NRS 203.030 is the Nevada law that makes it a misdemeanor to use spoken words or physical gestures to urge another person to cause a public disturbance. Penalties include up to 6 months in jail and/or up to $1,000 in fines. A common defense is that the defendant did not act intentionally.
NRS 203.030 states:
Every person who shall by word, sign or gesture willfully provoke, or attempt to provoke, another person to commit a breach of the peace shall be guilty of a misdemeanor.
In this article, our Las Vegas criminal defense attorneys discuss:
- 1. What is “provoking commission of breach of peace” in Nevada?
- 2. Can the defendant go to jail?
- 3. How do you fight NRS 203.030 charges?
- 4. Can the defendant be deported?
- 5. Can the criminal record be sealed?
- 6. Related offenses
1. What is “provoking commission of breach of peace” in Nevada?
Nevada law makes it a crime not only to commit a “breach of peace” but also to cause others to commit a “breach a peace.” The Nevada crime of committing a breach of peace (NRS 203.010) is very broad. It is any disruptive behavior involving:
- Making loud or unusual noises,
- Committing tumultuous and offensive conduct,
- Threatening, traducing, or quarreling, or
- Challenging others to fight, or fighting
A classic scenario of a breach of the peace is people having a loud, profane argument in public, such as in a bar or on the street. Under Nevada law, it is equally unlawful to use words, signs or gestures to “incite” other people to breach the peace.
Example: UNR is hosting a pro-choice rally. In protest Sally – a pro-life advocate – shows up and tells passerbyers to disrupt the rally by yelling, blaring music, and picking fights with the pro-choice protesters. If caught, Sally could be booked at the Washoe County Detention Center for provoking others to breach the peace. Even though Sally did not yell, blare music, or pick a fight herself, she tried to make others do so. Therefore, she is liable for inciting a public disturbance.
Note that it does not matter whether a public disturbance actually occurs. Merely attempting to incite a public disturbance is a crime.1
2. Can the defendant go to jail?
Nevada courts may impose up to six months in jail and/or up to $1,000 in fines for inciting a breach of peace. But for first-time offenders, judges typically impose just a fine.2
Note that using written materials – such as a manifesto or book – to cause a breach of peace is an entirely separate crime under NRS 203.040. Defendants are prosecuted for a gross misdemeanor, which carries up to 364 days in jail and/or up to $2,000 in fines.3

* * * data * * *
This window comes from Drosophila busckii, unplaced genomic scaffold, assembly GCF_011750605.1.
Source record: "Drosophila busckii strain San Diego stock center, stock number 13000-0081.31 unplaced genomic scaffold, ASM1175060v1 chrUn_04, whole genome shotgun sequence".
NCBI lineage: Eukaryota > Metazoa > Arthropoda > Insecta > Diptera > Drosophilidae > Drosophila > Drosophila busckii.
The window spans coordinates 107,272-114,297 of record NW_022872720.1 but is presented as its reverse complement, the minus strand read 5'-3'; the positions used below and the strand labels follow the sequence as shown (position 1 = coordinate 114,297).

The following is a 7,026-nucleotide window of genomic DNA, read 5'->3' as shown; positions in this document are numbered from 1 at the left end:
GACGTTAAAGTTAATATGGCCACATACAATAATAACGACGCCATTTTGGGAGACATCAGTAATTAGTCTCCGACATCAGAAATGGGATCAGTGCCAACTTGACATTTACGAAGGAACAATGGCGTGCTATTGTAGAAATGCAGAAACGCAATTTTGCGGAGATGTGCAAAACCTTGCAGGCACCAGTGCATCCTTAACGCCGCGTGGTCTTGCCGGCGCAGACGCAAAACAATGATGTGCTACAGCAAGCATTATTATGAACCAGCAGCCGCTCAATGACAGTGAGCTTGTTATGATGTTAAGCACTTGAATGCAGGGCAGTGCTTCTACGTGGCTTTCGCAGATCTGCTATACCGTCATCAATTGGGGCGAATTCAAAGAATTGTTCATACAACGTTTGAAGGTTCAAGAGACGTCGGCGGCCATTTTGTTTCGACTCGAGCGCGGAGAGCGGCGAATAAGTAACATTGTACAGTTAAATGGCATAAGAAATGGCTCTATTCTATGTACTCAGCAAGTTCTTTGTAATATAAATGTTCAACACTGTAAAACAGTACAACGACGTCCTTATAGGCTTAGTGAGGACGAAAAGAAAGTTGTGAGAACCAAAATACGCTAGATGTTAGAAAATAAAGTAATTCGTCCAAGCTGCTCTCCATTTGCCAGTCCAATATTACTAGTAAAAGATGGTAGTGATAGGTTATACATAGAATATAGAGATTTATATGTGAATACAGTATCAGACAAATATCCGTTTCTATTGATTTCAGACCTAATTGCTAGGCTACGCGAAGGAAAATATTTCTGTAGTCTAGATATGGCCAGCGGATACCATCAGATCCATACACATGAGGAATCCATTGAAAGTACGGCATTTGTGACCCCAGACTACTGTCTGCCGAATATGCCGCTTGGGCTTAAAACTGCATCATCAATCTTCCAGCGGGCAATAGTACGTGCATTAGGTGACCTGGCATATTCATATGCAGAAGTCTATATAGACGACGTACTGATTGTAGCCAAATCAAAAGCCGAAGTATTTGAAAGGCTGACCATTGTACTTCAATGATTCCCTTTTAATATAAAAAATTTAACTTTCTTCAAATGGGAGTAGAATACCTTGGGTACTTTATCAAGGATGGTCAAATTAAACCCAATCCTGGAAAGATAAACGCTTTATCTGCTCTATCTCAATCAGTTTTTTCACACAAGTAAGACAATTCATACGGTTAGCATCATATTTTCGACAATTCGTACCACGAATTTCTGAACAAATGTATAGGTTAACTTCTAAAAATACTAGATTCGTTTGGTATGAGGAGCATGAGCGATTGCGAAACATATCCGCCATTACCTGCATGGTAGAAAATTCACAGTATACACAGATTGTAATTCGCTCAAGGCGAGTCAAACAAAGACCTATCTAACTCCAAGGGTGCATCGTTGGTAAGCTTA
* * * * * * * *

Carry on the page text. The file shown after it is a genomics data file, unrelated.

3. How do you fight NRS 203.030 charges?
There are two main defenses to Nevada charges of inciting people to breach the peace:
- The defendants had no intent to provoke a breach of peace. A key element of the crime of inciting people to breach the peace is that the defendant willingly provoked the disorderly conduct. It is no crime to simply talk about or joke about causing a public disturbance as long as the person had no intent to actually bring one about. As long as the D.A. cannot prove beyond a reasonable doubt that the defendant acted deliberately, then the charge should be dropped.
- The defendant’s actions were protected under the First Amendment. The U.S. Constitution protects people’s rights to protest and speak freely even if their views are controversial and incendiary. If the defense attorney can show that the defendant’s actions never crossed the line into provoking a public disturbance, then criminal charges should not stand.
4. Can the defendant be deported?
Visa- or green card-holders convicted of inciting others to breach the peace should not face deportation. However, immigration law is always changing. Non-citizens charge with any crime should consult an attorney about their case and how to safeguard their resident status.
5. Can the criminal record be sealed?
Yes. If a charge for provoking others to breach the peace gets dismissed, then the defendant can petition for a Nevada criminal record seal right away. But if the defendant gets convicted, he/she must wait one year after the case ends to pursue a record seal. (There is a two-year wait following convictions for violating NRS 203.040 – incitement by written materials.)4
6. Related offenses
The following related crimes are also Nevada misdemeanors, carrying up to 6 months in jail and/or up to $1,000 in fines.
6.1. Unlawful assembly
Unlawful assembly (NRS 203.060) is when two or more people come together to break the law but then separate without committing the crime of advancing towards it.
6.2. Disturbing a meeting
Disturbing a meeting (NRS 203.090) occurs when a person willfully disrupts any lawful assembly or meeting.
Routing (NRS 203.070) is when two or more people meet to break the law and then make advances towards it. But they stop short before a riot occurs.
- NRS 203.010; NRS 203.030; see e.g., Wilmeth v. State (1980) 96 Nev. 403, 610 P.2d 735.
- NRS 203.030.
- NRS 203.040.
- NRS 179.245; NRS 179.255.